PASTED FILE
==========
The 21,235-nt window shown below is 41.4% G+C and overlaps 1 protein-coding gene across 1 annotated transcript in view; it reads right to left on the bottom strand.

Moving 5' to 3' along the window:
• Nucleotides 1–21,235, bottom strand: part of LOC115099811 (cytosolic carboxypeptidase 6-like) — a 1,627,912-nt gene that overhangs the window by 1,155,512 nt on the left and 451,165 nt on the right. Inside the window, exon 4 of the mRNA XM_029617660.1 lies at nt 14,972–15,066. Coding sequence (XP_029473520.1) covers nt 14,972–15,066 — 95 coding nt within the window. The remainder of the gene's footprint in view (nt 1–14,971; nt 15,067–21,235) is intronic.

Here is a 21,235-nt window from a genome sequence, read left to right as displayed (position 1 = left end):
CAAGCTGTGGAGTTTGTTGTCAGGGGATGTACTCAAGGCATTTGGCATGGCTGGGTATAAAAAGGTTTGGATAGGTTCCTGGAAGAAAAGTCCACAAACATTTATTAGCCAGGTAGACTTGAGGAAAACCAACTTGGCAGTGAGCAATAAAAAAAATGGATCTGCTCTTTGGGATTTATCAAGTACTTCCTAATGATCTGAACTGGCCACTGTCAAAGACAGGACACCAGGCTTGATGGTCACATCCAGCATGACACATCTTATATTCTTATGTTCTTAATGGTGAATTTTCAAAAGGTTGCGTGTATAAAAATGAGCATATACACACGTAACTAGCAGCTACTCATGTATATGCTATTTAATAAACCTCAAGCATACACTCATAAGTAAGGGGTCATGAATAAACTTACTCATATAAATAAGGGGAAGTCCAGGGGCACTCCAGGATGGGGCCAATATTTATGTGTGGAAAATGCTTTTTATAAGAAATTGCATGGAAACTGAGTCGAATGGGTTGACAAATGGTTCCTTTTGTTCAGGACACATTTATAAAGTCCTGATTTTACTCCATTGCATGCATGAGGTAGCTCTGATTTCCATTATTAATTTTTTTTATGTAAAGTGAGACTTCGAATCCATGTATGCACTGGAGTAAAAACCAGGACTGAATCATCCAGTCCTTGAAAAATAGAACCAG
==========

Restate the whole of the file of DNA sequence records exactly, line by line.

The 21,235-nt window shown below is 41.4% G+C and overlaps 1 protein-coding gene across 1 annotated transcript in view; it reads right to left on the bottom strand.

Moving 5' to 3' along the window:
• Nucleotides 1–21,235, bottom strand: part of LOC115099811 (cytosolic carboxypeptidase 6-like) — a 1,627,912-nt gene that overhangs the window by 1,155,512 nt on the left and 451,165 nt on the right. Inside the window, exon 4 of the mRNA XM_029617660.1 lies at nt 14,972–15,066. Coding sequence (XP_029473520.1) covers nt 14,972–15,066 — 95 coding nt within the window. The remainder of the gene's footprint in view (nt 1–14,971; nt 15,067–21,235) is intronic.

Here is a 21,235-nt window from a genome sequence, read left to right as displayed (position 1 = left end):
CAAGCTGTGGAGTTTGTTGTCAGGGGATGTACTCAAGGCATTTGGCATGGCTGGGTATAAAAAGGTTTGGATAGGTTCCTGGAAGAAAAGTCCACAAACATTTATTAGCCAGGTAGACTTGAGGAAAACCAACTTGGCAGTGAGCAATAAAAAAAATGGATCTGCTCTTTGGGATTTATCAAGTACTTCCTAATGATCTGAACTGGCCACTGTCAAAGACAGGACACCAGGCTTGATGGTCACATCCAGCATGACACATCTTATATTCTTATGTTCTTAATGGTGAATTTTCAAAAGGTTGCGTGTATAAAAATGAGCATATACACACGTAACTAGCAGCTACTCATGTATATGCTATTTAATAAACCTCAAGCATACACTCATAAGTAAGGGGTCATGAATAAACTTACTCATATAAATAAGGGGAAGTCCAGGGGCACTCCAGGATGGGGCCAATATTTATGTGTGGAAAATGCTTTTTATAAGAAATTGCATGGAAACTGAGTCGAATGGGTTGACAAATGGTTCCTTTTGTTCAGGACACATTTATAAAGTCCTGATTTTACTCCATTGCATGCATGAGGTAGCTCTGATTTCCATTATTAATTTTTTTTATGTAAAGTGAGACTTCGAATCCATGTATGCACTGGAGTAAAAACCAGGACTGAATCATCCAGTCCTTGAAAAATAGAACCAG